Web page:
Pete Gray: Baseball's One-Armed Wonder
Sixteen years ago this week, one of baseball’s most inspirational figures died at the age of 87. Pete Gray spent less than 6 months in the majors and batted just .218, yet he played during a critical time in the nation’s history and he did it with one arm.
Gray debuted with the St. Louis Browns on April 17, 1945, five months before WWII ended. The U.S. had entered the war in December,1941 and along with the millions of Americans who were called up for the draft, baseball’s greats were no exception.
Celebrated sluggers like Joe DiMaggio, Ted Williams and Hank Greenberg were just a few of the hundreds of major leaguers who traded their team jerseys for military uniforms.
Not surprisingly, the professional game was sapped of its most talented players and teams filled their rosters with military rejects, quasi-pros, and hopeful amateurs.
One-armed Pete Gray joined the Browns after two seasons with the Memphis Chics, a minor league team in the Southern Association. The Chics finished last in 1943 but the Pennsylvania native himself excelled, playing 126 games and batting .289.
But after Philadelphia sports writers honored the handicapped sportsman with the ‘Most Courageous Athlete’ recognition, Gray humbly responded: “Boys, I can’t fight and so there is no courage about me. Courage belongs on the battlefield, not on the baseball diamond”.
In fact, Gray tried to enlist in the army after the attack on Pearl Harbor but was denied because he was an amputee. Later on, he visited hospitals and rehabilitation centers to boost morale among wounded veterans.
On the field, Gray’s style of play was as fascinating as it was inspirational. Having lost his right arm above the elbow in a childhood accident, the son of Lithuanian immigrants nonetheless followed his baseball dream and pushed away any sympathy.
Gray pursued the game with an aggressive and unbridled focus. In one of his minor league games he even broke his collar bone trying to steal third base in a head-first slide.
The baseball marvel learned to hit with rapid swings of his left arm and bunted by resting the knob of the bat against his side. In defense, Gray removed most of the padding from his glove and developed an effective outfielding technique.
After catching the ball, he would insert the mitt under his stub arm, squeeze the ball out along his chest, and then grab and throw; all with remarkable speed.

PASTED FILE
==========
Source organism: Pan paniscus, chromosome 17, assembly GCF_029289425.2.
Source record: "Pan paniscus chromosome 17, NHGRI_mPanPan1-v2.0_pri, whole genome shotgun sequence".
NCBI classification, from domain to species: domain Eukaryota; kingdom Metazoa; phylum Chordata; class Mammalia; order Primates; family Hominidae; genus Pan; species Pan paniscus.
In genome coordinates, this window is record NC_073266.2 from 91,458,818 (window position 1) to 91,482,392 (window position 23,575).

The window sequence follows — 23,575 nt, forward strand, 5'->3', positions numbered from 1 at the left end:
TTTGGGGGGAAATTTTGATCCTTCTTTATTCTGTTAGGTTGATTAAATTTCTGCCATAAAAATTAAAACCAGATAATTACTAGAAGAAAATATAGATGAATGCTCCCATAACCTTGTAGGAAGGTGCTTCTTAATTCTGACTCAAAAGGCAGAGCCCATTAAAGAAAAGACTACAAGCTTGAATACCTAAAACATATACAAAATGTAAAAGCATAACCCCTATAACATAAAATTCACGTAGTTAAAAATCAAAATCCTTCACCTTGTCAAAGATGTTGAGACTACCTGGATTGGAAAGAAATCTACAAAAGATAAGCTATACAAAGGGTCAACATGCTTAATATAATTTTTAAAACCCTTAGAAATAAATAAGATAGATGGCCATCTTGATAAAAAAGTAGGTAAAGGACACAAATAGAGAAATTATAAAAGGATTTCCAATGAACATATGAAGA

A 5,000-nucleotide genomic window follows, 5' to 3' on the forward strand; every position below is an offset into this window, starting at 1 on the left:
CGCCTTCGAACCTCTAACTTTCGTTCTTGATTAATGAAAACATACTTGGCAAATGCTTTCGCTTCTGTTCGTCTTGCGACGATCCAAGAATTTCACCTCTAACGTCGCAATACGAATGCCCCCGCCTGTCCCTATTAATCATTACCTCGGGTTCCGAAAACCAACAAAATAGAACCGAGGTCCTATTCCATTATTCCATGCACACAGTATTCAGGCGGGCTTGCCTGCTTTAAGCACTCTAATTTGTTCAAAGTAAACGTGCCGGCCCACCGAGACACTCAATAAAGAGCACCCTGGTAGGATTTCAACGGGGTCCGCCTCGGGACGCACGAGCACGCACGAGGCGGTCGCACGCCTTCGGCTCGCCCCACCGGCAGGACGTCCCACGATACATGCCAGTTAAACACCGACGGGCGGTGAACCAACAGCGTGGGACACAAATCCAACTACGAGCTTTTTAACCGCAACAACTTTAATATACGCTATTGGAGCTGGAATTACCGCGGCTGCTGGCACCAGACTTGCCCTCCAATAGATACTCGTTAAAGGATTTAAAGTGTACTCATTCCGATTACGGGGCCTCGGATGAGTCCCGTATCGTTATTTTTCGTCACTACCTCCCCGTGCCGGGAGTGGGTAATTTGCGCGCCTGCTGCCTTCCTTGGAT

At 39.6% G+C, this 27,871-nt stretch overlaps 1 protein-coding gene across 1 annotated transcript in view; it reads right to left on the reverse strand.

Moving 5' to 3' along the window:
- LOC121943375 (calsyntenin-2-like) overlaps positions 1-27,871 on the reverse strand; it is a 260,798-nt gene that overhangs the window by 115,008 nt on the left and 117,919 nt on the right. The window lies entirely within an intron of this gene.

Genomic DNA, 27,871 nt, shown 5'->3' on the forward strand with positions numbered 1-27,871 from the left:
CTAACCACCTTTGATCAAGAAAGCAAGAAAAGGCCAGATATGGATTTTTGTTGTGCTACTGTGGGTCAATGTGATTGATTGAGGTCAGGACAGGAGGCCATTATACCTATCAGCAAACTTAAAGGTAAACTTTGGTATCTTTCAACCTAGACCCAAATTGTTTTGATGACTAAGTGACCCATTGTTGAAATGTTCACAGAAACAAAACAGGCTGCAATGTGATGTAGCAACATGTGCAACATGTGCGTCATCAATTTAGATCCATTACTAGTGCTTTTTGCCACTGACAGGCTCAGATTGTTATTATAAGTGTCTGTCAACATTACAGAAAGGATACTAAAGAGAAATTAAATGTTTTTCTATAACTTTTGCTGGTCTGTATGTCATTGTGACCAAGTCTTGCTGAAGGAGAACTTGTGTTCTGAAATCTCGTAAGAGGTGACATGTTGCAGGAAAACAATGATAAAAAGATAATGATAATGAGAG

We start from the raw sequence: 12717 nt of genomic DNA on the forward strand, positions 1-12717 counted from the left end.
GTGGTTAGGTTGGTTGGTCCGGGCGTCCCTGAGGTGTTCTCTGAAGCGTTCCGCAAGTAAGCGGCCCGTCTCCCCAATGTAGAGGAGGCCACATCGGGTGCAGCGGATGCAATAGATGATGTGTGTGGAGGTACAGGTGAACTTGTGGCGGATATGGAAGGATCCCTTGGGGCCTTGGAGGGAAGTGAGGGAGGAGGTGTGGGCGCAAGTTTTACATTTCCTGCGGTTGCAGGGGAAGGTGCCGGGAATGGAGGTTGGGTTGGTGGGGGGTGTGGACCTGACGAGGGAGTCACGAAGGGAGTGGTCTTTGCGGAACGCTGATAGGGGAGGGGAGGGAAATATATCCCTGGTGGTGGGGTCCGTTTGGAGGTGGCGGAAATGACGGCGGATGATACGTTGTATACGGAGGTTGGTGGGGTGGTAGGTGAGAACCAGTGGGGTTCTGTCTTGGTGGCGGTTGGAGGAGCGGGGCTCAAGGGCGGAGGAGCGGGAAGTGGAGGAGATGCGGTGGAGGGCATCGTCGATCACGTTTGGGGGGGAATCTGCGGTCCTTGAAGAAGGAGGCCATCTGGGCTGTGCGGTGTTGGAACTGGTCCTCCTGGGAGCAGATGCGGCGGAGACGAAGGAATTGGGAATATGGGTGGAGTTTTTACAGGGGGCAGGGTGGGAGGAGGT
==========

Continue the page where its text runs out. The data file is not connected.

Gray’s second year with the Chicks was even better than his first. He stole 68 bases, knocked 5 homers and batted .333. At season’s end he was named the Southern Association’s MVP.
Scouts from the pros started coming around and the St. Louis Browns picked up his contract for $20,000, the largest sum paid for a Southern League player at the time.
The 6’1” 169 lb. disabled ballplayer finally got his break in MLB but emotions ran mixed once he hit the field.
The Browns won the AL pennant the previous year but struggled financially after drawing only half a million fans to their stadium. Among his teammates especially, Gray was seen as a sideshow intended to boost fan attendance and raise ticket sales at the gate.
After the war ended Gray was sent back to the minors where he spent a few more years before settling back home. Conflicted and prone to gambling and alcohol, he struggled with his legacy as an exploited, one-armed ballplayer.
Nevertheless, asked once how he thought he would do if he hadn’t lost his limb, he replied “Maybe I wouldn’t have done as well. I probably wouldn’t have been as determined”.
An inspiration to thousands of maimed veterans and handicapped children, Gray died on June 30, 2002.
BASKETBALL November 28, 2009 The Los Angeles Lakers defeat the Golden State Warriors 130-97 at Golden State. The Lakers would wrap up the season with a 57-25 record and go on to defend their title at the NBA Championship by overtaking the Boston Celtics 4-3. Kobe Bryant, star player on the Lakers roster, played all 7 games, averaging 28.6 ppg and taking home the MVP award.
BOXING November 20, 1999 Junior middleweight fighter Stephan Johnson fights Paul Vaden in Atlantic City for a $10,000 purse. Johnson is knocked out with two punches in the 10th round and falls immediately into a coma. Despite hospital efforts, he never recovers and dies less than three weeks later on December 7th. The 154-pounder who lived and trained in New York City turned pro in 1987.
FOOTBALL November 26, 1989 The Saskatchewan Roughriders defeat the Hamilton Tiger-Cats 43-40 to win the Canadian Football League’s Grey Cup. Finishing only 9-9 for the season, the Roughriders were underdogs going into the 77th annual Grey Cup championship. With the game tied at 40-40 and only 9 seconds left in the 4th quarter, they clinched the title with a 26-yard field goal.
BASEBALL November 19, 1979 Nolan Ryan signs a record 4-year, $4.5 Million contract with the Houston Astros. The gifted pitcher who hurled consistent throws at 100 mph and above remained a force on the mound into his 40’s. Ryan started off with the NY Mets where he won the World Series in 1969 before moving on to the Angels, Astros and Rangers. He was inducted into the Baseball Hall of Fame in 1999.